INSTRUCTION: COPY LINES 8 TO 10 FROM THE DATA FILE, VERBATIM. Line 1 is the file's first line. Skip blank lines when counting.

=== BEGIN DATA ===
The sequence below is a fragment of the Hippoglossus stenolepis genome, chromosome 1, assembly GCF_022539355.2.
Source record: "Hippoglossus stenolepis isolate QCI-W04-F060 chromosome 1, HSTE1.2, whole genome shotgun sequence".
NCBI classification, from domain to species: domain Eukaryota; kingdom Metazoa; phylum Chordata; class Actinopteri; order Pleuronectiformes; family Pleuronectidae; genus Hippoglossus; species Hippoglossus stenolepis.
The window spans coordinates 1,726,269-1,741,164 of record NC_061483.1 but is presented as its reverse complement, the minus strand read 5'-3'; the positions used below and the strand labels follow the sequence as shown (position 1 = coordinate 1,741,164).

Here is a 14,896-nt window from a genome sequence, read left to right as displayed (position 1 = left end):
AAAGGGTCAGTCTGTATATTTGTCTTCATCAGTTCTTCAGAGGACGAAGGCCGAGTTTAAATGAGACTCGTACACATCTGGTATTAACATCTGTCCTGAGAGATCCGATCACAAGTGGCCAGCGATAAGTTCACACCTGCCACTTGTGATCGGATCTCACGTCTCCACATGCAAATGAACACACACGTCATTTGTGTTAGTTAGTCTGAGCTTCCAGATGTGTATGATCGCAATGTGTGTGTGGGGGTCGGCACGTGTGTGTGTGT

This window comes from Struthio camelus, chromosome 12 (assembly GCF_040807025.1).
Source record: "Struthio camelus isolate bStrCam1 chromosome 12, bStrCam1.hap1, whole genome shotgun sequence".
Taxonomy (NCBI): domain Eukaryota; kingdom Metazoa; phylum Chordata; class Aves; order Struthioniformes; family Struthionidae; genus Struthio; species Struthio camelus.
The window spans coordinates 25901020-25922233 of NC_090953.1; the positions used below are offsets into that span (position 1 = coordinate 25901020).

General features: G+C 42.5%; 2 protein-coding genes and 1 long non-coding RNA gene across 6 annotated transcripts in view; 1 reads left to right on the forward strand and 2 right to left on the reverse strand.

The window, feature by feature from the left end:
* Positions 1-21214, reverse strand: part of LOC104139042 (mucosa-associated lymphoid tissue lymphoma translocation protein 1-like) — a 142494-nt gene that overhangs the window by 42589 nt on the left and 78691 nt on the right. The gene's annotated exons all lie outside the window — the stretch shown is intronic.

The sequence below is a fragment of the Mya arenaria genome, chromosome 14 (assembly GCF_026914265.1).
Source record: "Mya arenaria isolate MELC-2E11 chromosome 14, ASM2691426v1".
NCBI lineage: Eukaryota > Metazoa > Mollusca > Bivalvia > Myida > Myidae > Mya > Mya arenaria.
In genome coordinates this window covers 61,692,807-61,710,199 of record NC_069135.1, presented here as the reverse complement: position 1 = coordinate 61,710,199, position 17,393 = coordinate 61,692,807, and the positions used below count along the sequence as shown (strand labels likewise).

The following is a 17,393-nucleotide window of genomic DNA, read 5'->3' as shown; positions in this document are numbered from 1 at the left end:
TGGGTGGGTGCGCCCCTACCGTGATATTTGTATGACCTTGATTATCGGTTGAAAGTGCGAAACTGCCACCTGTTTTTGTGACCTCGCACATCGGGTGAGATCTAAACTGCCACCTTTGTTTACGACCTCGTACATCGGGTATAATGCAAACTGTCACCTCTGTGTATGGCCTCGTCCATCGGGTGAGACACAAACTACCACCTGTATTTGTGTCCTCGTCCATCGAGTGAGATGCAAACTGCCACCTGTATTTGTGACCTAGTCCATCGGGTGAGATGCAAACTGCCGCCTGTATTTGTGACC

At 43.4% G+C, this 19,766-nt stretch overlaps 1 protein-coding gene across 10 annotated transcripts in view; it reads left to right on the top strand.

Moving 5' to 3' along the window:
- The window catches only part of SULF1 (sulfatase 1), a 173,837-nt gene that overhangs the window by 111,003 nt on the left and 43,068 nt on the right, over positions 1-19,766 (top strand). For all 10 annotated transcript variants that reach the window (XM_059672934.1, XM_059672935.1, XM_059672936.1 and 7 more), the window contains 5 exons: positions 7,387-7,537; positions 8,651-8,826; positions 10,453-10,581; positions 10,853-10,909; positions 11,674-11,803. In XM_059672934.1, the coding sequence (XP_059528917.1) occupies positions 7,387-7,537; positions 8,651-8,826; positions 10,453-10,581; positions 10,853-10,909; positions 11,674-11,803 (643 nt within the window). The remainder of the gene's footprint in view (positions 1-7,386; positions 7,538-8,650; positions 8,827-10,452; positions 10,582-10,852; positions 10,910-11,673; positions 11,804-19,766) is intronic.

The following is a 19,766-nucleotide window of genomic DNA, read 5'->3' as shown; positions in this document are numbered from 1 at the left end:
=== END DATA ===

Source record: "Struthio camelus isolate bStrCam1 chromosome 12, bStrCam1.hap1, whole genome shotgun sequence".
Taxonomy (NCBI): domain Eukaryota; kingdom Metazoa; phylum Chordata; class Aves; order Struthioniformes; family Struthionidae; genus Struthio; species Struthio camelus.
The window spans coordinates 25901020-25922233 of NC_090953.1; the positions used below are offsets into that span (position 1 = coordinate 25901020).